Science can check and correct religious claims but not replace them.
(I am not sure about this. Not sure it has to remain superhuman at all.)
Chapter Six: The Modern Covenant
The modern deal: humans will agree to give up meaning… to gain power.
We developed the fictions of money, credit. This spurred development.
“More stuff” at the expense of traditional values and identities.
Yet resources are finite…
Possibility of ecological collapse…
Also, we suffered increased psychological and emotional stress, caused by the competition.
A new cosmological mythology was needed to assuage us: humanism.
Chapter Seven: The Humanist Revolution
Think Goethe, Voltaire, Thomas Paine, William Blake, Ludwig Von Beethoven, Dostoevsky, Franklin Roosevelt…
The creed: Humans can give meaning to the universe themselves!
The basis of everything is how we feel.
Each person is a single authentic self.
Knowledge = Experiences x Sensitivity
Humanism split off into three main branches:
- Liberal humanism holds that each person is unique ray of light
- Socialist humanism emphasizes collective action – less feeling, more facts.
- Evolutionary humanism focuses on conflict and allows for judgments of superiority and inferiority.
The 20th century was marked by “religious wars” between these three branches. Authoritarianism, fascism vs. communism, socialism vs. capitalism, liberalism.
But in recent decades, the rise of new technologies – biochemical and cyber – are making this cosmological mythology of humanism obsolete.
Are new “techno-religions” coming (based on the third branch of humanism)?
Chapter Eight: The Time Bomb in the Laboratory
Humanism has been exposed as wrong by neuroscience and statistics.
- Idea of free will is incoherent at best (driven by desires, yes, but they are determined)
- No singular “self” (experiencing self, narrating self, multiple biochemical systems)
Chapter Nine: The Great Decoupling
As a result, we are currently decoupling from humanism (read: liberalism).
Why is this happening?
Humans are losing their economic and political usefulness.
- They are not needed in war.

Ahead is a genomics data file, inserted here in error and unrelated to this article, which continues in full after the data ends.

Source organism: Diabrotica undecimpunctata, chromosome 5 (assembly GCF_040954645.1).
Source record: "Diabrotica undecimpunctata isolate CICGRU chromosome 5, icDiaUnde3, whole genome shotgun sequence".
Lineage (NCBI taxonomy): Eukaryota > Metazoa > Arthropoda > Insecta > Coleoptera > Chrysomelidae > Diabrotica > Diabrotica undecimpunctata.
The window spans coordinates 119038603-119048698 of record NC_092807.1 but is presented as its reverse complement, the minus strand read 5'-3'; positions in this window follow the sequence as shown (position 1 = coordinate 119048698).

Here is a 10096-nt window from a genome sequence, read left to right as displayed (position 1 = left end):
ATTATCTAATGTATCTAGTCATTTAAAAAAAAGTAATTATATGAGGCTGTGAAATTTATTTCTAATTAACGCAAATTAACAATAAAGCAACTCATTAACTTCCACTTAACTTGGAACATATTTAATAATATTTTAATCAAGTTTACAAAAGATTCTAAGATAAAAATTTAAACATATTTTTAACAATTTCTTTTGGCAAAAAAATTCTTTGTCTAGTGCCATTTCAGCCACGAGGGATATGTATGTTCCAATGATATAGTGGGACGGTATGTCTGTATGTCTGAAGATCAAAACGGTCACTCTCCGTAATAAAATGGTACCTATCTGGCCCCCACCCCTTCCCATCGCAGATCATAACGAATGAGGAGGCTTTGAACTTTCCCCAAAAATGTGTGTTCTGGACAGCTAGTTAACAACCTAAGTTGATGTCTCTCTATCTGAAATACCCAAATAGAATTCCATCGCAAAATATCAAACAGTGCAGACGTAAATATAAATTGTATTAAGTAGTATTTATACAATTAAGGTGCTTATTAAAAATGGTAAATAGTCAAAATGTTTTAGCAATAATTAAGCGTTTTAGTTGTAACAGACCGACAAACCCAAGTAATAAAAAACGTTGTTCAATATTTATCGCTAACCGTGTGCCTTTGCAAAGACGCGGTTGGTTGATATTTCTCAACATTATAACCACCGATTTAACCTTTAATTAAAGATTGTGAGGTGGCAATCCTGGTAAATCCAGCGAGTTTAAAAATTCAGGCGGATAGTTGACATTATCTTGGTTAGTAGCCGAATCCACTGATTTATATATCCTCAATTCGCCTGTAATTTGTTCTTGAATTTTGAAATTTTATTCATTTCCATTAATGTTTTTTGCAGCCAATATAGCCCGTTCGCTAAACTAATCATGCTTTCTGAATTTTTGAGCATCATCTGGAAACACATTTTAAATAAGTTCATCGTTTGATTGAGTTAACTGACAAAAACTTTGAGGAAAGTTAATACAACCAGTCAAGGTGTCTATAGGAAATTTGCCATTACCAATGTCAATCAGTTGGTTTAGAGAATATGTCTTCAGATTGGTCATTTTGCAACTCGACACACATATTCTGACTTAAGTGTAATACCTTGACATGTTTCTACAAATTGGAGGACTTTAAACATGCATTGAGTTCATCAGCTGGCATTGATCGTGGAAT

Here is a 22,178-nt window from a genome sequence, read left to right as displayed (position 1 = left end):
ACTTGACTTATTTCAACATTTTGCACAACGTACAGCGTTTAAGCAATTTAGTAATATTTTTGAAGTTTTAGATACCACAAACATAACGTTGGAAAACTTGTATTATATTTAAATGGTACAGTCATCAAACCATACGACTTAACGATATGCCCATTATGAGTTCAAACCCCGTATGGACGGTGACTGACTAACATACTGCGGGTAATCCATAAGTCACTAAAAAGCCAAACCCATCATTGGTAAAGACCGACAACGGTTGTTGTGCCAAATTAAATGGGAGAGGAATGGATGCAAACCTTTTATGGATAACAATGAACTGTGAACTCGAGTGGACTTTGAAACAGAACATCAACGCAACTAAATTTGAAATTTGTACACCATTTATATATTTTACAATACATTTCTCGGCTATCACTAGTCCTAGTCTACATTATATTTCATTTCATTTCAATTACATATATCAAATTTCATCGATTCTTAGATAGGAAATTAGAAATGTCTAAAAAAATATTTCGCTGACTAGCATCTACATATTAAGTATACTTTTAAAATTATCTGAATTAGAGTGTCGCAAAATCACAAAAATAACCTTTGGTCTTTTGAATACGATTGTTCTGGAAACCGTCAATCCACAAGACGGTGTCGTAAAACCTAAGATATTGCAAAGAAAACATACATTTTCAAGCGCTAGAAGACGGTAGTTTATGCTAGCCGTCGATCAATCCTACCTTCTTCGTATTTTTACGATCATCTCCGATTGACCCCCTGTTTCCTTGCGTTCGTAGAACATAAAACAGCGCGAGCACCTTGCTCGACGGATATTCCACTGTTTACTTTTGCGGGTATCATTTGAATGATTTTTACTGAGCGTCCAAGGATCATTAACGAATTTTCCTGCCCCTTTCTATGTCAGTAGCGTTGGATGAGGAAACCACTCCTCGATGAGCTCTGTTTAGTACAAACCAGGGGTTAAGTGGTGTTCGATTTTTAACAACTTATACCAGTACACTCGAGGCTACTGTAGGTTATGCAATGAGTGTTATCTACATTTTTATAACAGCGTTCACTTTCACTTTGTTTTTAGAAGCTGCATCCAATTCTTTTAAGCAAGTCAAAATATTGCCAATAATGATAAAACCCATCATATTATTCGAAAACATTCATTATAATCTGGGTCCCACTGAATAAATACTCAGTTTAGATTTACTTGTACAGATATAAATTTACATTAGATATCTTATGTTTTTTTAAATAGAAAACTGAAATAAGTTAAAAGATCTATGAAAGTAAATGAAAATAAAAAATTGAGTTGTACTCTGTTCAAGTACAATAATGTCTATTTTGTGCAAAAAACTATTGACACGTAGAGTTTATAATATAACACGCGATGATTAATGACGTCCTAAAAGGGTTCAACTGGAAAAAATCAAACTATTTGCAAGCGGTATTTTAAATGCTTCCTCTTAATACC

- They are not needed for the production of consumer goods.
- They are easily manipulated as consumers.
- They are easily manipulated for political purposes.
So the hard truth is that the rights and liberties of the masses are becoming of less and less interest to the elite! (Think Koch brothers, Ivanka…)
Oh, and for you romantics… Harari says that even art is not a refuge.
Soon computers will do better than humans at this too! (They are already writing symphonies and doing digital animation.)
All of this has given us a hazy, new understanding of humans:
- We are made up of organic algorithms and entirely divisible (not in-dividuals at all)
- These algorithms are not free but determined.
- There are in theory more efficient algorithms possible.
In response, the Quantified Self movement says, “To hell with human individuality!”
But most of us cling to the old threadbare ideas of ourselves as special.
Soon, our personal data will know us better than ourselves… Could shop and vote and work for us, and do a better job advancing our interests.
We are becoming part of an all-knowing network – and will perhaps soon find it impossible to detach from it (without huge costs to our health, our relationships, the quality of our lives). See Katy Perry: We are all “chained to the rhythm,” as it were.)
Chapter Ten: The Ocean of Consciousness
Two new cosmological mythologies are emerging:
Seeks to upgrade the human mind and body.
To expand our limited cognitive frame (looking to animals as well as unknown)
Celebrates trans-human values of data-processing
Recognizes that it could lead to end of the relevance of Homo sapiens.
Harari is concerned and wants us to focus on present choices.
He ends: “Today having power means knowing what to ignore.”